Perhaps more important than the implicit protections of the Constitution itself, the Bill of Rights—the first ten amendments—explicitly provides protections for individuals and for the people as a collective. The first few amendments effectively provide rights by specifically limiting congressional power from abridging freedoms, such as the freedom of speech and religion. In addition, some of the Bill of Rights amendments protect specific rights, such as the right of the people to be secure in their persons, houses, papers and effects (the 4th Amendment). Other amendments protect rights in specific circumstances, such as criminal defense rights under the 5th and 6th Amendments. The 9th and 10th Amendments more generally protect the rights of the people by explicitly noting that the enumeration of rights was not meant to be exhaustive and that federal powers are limited to the powers specifically given by the Constitution.
Other individual rights, such as voting rights, have been expanded by limiting states in the manner that they can restrict rights. For example, the 15th, 19th and 26th Amendments limit states from discriminating on the basis of race, sex and age when defining the rights of suffrage. The 24th Amendment prohibits poll taxes.
Even as the rights of individuals have expanded since the Bill of Rights was adopted, the rights of the people as a collective have also expanded. For example, the 17th Amendment provides for the popular election of senators, transferring the power of selection from the state legislature to the people.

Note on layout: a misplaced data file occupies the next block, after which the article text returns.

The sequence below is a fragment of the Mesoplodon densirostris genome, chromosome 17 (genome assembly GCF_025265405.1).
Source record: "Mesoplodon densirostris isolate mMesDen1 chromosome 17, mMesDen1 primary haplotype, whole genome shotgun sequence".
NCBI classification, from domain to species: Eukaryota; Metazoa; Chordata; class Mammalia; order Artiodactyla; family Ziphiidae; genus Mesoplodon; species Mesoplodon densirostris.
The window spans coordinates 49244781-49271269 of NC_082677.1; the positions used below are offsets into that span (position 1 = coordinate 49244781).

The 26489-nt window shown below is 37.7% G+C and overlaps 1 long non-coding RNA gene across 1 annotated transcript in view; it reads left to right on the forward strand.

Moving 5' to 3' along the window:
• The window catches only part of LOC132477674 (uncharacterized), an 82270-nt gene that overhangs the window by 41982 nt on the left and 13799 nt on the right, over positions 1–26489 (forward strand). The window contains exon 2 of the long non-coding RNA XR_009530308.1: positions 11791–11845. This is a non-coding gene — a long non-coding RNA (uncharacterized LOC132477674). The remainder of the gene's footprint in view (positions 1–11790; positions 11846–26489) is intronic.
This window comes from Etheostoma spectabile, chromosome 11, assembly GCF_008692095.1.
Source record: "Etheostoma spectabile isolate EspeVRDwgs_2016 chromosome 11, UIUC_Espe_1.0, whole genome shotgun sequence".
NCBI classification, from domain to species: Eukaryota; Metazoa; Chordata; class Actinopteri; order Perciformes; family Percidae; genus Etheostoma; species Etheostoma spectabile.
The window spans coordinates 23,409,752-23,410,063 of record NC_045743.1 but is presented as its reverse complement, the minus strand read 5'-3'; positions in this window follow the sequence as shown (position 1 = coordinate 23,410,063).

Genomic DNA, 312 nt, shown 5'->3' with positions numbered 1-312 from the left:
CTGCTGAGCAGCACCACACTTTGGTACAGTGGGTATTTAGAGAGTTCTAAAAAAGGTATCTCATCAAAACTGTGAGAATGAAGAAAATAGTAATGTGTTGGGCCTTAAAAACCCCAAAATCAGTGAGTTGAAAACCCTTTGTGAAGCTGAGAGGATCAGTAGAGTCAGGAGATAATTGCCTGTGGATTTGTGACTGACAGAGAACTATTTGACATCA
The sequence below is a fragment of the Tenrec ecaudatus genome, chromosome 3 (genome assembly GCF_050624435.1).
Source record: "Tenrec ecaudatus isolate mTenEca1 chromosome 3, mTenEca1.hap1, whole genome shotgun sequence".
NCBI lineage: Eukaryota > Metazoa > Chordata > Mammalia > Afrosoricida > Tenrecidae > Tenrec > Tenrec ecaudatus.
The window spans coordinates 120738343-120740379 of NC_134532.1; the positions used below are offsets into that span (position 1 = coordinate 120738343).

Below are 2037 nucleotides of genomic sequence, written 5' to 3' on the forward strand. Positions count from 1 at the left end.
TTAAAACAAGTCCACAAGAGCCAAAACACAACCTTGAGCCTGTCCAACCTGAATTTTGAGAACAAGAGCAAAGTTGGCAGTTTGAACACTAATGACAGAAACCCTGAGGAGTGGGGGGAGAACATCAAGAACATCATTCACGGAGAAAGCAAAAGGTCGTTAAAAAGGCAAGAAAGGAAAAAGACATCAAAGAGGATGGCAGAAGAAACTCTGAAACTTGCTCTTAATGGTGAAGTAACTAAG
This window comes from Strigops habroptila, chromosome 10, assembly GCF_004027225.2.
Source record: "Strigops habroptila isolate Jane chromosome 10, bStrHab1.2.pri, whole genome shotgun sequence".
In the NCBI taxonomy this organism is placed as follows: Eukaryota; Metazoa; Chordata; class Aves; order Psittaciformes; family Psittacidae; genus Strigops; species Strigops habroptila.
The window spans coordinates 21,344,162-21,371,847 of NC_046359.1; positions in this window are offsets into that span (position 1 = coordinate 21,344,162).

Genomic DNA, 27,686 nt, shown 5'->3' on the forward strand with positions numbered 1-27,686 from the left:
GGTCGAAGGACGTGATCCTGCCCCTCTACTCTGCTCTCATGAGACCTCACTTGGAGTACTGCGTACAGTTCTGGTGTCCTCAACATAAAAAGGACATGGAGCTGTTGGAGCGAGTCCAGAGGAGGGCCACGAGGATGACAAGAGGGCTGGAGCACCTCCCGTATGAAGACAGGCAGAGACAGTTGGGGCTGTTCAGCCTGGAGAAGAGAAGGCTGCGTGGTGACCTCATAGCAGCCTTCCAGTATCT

Before the Constitutional Convention adjourned, George Mason set forth a list of reasons why he could not support the new Constitution. Heading that list was something it lacked: “There is no Declaration of Rights, and the laws of the general government being paramount to the laws and constitution of the several States, the Declaration of Rights in the separate States are no security.” Most of the states had included a Declaration or bill of rights in their own Constitutions, and many Americans believed that no Constitution could be deemed safe to the people’s liberties if it omitted one. James Monroe declared in the Virginia Ratifying Convention that he was “a decided and warm friend to a bill of rights—the polar star and great support of American liberty” (June 10, 1788). Patrick Henry “declared a bill of rights indispensably necessary” (June 7, 1788). The issue became so contentious in Virginia that the Ratifying Convention drafted their own proposed amendments for the purpose of preemptively adding a Bill of Rights before they adopted the Constitution. James Madison tried to moderate their demands. He conceded that they may send a “recommendation” of amendments, but they had no authority to unilaterally add amendments without the consent of the other states.
Virginia came very close to voting down the Constitution as a whole unless its suggested amendments were adopted first. Similar clamors for a bill of rights were taking place in the ratifying conventions of other states. Many of them attached an enumeration of recommended rights to their statements of ratification. As a Congressman in the first House of Representatives, James Madison sorted through and compiled these recommendations – rejecting some outright and altering others – in order to draft his own proposal for a bill of rights. In 1789, the first Congress crafted twelve proposed amendments from Madison’s initial proposal; they then submitted them to the states. The states adopted ten of these amendments in 1791, which came to be known as our Bill of Rights. One more of those original twelve was adopted more than 200 years later, in 1992; it is the Constitution’s 27th Amendment.